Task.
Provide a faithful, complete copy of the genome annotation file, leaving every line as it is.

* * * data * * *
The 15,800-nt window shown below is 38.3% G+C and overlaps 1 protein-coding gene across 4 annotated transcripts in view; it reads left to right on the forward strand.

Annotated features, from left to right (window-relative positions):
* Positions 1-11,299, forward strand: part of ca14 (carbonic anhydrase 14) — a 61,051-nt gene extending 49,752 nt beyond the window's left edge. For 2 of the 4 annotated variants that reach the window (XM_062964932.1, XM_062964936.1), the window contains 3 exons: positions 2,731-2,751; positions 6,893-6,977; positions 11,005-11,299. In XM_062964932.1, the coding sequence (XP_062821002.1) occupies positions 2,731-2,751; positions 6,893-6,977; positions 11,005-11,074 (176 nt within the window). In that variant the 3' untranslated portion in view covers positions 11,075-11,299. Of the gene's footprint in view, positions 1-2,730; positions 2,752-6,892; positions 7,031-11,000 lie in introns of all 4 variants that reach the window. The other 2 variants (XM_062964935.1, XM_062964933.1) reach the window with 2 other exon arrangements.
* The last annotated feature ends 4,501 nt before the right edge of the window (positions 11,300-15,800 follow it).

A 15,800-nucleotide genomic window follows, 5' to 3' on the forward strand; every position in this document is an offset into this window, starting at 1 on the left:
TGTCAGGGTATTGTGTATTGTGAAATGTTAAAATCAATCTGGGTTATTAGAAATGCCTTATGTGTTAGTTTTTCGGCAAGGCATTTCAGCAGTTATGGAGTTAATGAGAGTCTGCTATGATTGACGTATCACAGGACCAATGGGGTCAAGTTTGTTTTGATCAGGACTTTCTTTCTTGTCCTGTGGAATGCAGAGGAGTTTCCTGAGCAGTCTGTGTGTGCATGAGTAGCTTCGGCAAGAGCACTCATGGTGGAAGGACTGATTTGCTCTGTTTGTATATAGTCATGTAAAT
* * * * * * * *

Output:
The 15,800-nt window shown below is 38.3% G+C and overlaps 1 protein-coding gene across 4 annotated transcripts in view; it reads left to right on the forward strand.

Annotated features, from left to right (window-relative positions):
* Positions 1-11,299, forward strand: part of ca14 (carbonic anhydrase 14) — a 61,051-nt gene extending 49,752 nt beyond the window's left edge. For 2 of the 4 annotated variants that reach the window (XM_062964932.1, XM_062964936.1), the window contains 3 exons: positions 2,731-2,751; positions 6,893-6,977; positions 11,005-11,299. In XM_062964932.1, the coding sequence (XP_062821002.1) occupies positions 2,731-2,751; positions 6,893-6,977; positions 11,005-11,074 (176 nt within the window). In that variant the 3' untranslated portion in view covers positions 11,075-11,299. Of the gene's footprint in view, positions 1-2,730; positions 2,752-6,892; positions 7,031-11,000 lie in introns of all 4 variants that reach the window. The other 2 variants (XM_062964935.1, XM_062964933.1) reach the window with 2 other exon arrangements.
* The last annotated feature ends 4,501 nt before the right edge of the window (positions 11,300-15,800 follow it).

A 15,800-nucleotide genomic window follows, 5' to 3' on the forward strand; every position in this document is an offset into this window, starting at 1 on the left:
TGTCAGGGTATTGTGTATTGTGAAATGTTAAAATCAATCTGGGTTATTAGAAATGCCTTATGTGTTAGTTTTTCGGCAAGGCATTTCAGCAGTTATGGAGTTAATGAGAGTCTGCTATGATTGACGTATCACAGGACCAATGGGGTCAAGTTTGTTTTGATCAGGACTTTCTTTCTTGTCCTGTGGAATGCAGAGGAGTTTCCTGAGCAGTCTGTGTGTGCATGAGTAGCTTCGGCAAGAGCACTCATGGTGGAAGGACTGATTTGCTCTGTTTGTATATAGTCATGTAAAT